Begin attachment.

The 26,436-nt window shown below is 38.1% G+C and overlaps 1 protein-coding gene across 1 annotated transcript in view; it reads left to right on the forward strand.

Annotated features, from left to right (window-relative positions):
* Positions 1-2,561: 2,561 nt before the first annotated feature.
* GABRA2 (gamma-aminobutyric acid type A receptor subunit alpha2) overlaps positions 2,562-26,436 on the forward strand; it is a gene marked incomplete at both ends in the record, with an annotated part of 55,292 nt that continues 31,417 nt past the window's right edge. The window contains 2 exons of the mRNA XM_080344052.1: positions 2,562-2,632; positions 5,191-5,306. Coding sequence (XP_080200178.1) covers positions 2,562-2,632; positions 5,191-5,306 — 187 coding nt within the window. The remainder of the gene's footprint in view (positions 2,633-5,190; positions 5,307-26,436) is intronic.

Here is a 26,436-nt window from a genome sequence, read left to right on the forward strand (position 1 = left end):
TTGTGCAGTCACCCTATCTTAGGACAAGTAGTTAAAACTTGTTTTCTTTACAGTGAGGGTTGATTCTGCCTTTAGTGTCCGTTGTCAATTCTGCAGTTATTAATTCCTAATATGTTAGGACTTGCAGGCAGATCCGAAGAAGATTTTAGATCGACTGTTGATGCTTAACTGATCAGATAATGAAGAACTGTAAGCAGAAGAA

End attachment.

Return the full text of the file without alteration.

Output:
The 26,436-nt window shown below is 38.1% G+C and overlaps 1 protein-coding gene across 1 annotated transcript in view; it reads left to right on the forward strand.

Annotated features, from left to right (window-relative positions):
* Positions 1-2,561: 2,561 nt before the first annotated feature.
* GABRA2 (gamma-aminobutyric acid type A receptor subunit alpha2) overlaps positions 2,562-26,436 on the forward strand; it is a gene marked incomplete at both ends in the record, with an annotated part of 55,292 nt that continues 31,417 nt past the window's right edge. The window contains 2 exons of the mRNA XM_080344052.1: positions 2,562-2,632; positions 5,191-5,306. Coding sequence (XP_080200178.1) covers positions 2,562-2,632; positions 5,191-5,306 — 187 coding nt within the window. The remainder of the gene's footprint in view (positions 2,633-5,190; positions 5,307-26,436) is intronic.

Here is a 26,436-nt window from a genome sequence, read left to right on the forward strand (position 1 = left end):
TTGTGCAGTCACCCTATCTTAGGACAAGTAGTTAAAACTTGTTTTCTTTACAGTGAGGGTTGATTCTGCCTTTAGTGTCCGTTGTCAATTCTGCAGTTATTAATTCCTAATATGTTAGGACTTGCAGGCAGATCCGAAGAAGATTTTAGATCGACTGTTGATGCTTAACTGATCAGATAATGAAGAACTGTAAGCAGAAGAA